J. Angelo Racoma posted an interesting analysis on the web evolution, citing that blogging is the realm of the elite. I tend to agree in his basic premise that Web 2.0 would turn out to be another Web 1.0 model. He offers one rationale–“we are but gradually moving into a state where the community aspect of the Web is losing out to dominance by a certain few;” I offer an additional rationale: there is little monetizeable business model to sustain such “Web 2.0” sites.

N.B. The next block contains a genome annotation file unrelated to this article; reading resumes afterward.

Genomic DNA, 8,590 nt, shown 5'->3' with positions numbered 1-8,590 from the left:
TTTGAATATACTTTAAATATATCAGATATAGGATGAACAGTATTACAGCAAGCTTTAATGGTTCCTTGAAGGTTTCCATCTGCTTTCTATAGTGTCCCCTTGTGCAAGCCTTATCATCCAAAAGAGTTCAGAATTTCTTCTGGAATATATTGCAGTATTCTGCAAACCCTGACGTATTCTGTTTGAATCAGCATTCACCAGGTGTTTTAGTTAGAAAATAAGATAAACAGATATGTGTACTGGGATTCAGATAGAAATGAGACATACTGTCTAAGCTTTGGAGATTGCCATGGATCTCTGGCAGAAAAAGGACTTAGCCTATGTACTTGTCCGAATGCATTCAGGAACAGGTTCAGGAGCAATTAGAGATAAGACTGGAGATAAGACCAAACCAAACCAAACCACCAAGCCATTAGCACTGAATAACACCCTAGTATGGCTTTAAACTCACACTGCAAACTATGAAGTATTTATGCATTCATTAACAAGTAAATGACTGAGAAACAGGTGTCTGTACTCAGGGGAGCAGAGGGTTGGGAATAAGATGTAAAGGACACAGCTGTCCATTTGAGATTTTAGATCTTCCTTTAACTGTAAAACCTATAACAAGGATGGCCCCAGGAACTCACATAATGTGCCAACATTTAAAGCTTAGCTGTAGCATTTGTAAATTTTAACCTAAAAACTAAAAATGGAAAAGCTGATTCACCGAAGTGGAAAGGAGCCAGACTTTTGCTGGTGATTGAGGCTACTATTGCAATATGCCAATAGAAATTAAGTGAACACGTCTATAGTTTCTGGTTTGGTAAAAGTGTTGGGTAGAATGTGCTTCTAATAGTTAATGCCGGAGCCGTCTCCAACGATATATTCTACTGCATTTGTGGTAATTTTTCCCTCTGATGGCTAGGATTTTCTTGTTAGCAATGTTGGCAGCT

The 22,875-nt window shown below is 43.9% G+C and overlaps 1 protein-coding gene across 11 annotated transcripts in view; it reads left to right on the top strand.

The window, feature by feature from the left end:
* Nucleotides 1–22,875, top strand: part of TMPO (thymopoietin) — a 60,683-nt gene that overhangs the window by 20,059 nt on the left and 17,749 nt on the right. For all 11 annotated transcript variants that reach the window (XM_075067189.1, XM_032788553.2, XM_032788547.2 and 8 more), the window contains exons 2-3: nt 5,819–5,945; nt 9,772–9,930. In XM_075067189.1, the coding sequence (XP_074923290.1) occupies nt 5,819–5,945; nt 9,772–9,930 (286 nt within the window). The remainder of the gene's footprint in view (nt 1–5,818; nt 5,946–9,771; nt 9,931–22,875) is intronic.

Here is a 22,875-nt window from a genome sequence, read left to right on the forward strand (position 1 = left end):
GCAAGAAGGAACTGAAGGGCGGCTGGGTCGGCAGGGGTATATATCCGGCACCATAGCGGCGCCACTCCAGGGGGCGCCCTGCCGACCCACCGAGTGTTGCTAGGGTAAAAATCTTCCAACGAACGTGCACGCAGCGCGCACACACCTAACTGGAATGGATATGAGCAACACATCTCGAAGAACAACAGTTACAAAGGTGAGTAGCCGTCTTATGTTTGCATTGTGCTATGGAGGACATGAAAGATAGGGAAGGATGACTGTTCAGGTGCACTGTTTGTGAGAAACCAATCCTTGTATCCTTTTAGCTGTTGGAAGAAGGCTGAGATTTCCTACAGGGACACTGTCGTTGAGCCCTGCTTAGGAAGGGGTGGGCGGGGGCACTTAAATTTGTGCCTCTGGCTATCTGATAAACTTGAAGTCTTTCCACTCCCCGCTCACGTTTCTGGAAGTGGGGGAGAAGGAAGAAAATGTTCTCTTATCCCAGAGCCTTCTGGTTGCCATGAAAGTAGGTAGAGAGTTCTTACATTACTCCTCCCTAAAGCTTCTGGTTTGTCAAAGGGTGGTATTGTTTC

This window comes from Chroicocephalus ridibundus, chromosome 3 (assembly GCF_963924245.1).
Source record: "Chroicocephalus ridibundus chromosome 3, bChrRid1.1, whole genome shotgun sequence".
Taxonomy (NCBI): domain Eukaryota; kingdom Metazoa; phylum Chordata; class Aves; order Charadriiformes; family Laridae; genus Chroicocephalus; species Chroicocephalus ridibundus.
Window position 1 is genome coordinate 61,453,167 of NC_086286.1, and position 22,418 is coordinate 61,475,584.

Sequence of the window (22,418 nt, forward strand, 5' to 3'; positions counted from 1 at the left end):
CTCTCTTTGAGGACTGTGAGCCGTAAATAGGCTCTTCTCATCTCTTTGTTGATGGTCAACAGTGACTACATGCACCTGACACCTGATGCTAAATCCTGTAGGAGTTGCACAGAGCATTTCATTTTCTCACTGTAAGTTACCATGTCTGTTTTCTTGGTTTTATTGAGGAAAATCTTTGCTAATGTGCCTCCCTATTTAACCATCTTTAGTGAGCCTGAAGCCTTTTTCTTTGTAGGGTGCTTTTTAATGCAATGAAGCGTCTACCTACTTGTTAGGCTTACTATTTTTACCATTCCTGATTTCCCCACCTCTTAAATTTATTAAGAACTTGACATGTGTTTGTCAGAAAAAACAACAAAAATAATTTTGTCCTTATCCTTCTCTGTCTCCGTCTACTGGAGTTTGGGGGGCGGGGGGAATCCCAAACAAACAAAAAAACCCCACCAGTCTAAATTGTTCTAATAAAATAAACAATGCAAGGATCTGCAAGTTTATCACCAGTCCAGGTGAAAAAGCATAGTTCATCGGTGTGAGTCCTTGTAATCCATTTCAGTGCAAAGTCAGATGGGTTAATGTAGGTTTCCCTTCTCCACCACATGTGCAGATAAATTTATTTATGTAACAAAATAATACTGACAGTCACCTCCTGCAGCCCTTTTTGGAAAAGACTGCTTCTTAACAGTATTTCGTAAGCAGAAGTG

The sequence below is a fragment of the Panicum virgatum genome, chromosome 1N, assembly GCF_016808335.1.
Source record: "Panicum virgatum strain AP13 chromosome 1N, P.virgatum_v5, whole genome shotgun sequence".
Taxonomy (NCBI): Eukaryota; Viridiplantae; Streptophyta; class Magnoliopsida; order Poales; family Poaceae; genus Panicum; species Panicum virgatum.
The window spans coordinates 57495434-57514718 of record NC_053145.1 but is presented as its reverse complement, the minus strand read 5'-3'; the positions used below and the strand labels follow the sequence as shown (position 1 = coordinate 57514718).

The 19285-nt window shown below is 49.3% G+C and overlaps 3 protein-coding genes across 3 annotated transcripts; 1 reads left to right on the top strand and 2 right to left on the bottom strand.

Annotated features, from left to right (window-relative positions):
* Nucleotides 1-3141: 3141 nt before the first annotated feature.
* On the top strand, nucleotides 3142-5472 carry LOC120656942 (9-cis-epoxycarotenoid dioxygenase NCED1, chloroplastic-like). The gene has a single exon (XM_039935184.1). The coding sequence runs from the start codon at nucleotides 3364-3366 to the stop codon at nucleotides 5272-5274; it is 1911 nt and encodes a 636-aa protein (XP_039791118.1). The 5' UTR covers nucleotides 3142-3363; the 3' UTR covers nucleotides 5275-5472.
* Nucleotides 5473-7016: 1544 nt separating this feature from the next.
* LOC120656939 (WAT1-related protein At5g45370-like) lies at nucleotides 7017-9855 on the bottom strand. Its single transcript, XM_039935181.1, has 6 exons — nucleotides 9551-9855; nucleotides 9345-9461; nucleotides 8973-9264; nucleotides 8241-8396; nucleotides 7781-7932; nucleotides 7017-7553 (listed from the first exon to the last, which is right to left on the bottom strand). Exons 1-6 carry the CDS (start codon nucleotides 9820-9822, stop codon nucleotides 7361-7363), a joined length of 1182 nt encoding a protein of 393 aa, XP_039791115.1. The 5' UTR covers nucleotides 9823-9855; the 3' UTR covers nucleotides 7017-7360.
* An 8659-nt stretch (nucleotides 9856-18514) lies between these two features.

Unless there is a stream of money flowing in, there will be little to sustain such websites. Friendster, once the rage of the internet crowd, is already struggling. The question I always ask myself is how do these “œWeb 2.0″³ sites make money? While I can see how sites like digg and delicious are, as one poster put it, “œposterboys of Web 2.0,” I am still struggling on how these sites can be translated to monetizable and sustainable business-models. Take Yahoo’s last couple of acquisitions, Flickr and delicious””I have yet to see any significant changes which would allow Yahoo to recoup on their investments. The key revenue driver for most sites is ad revenue, and to deliver ad revenue sites have to capture eyeballs. As long as people visit such sites like digg and delicious, other companies will be willing to pay to pubish their ads in their spaces. But these sites””and the other so-called “œWeb 2.0″³ sites””are easily cloned. Techcrunch continues to announce new social-networking sites, but my feeling is that they do not offer anything significantly earth-shaking””all you have to do is toss in tagging, blogging, image sharing, and feed readers and you have basically the same type of experience.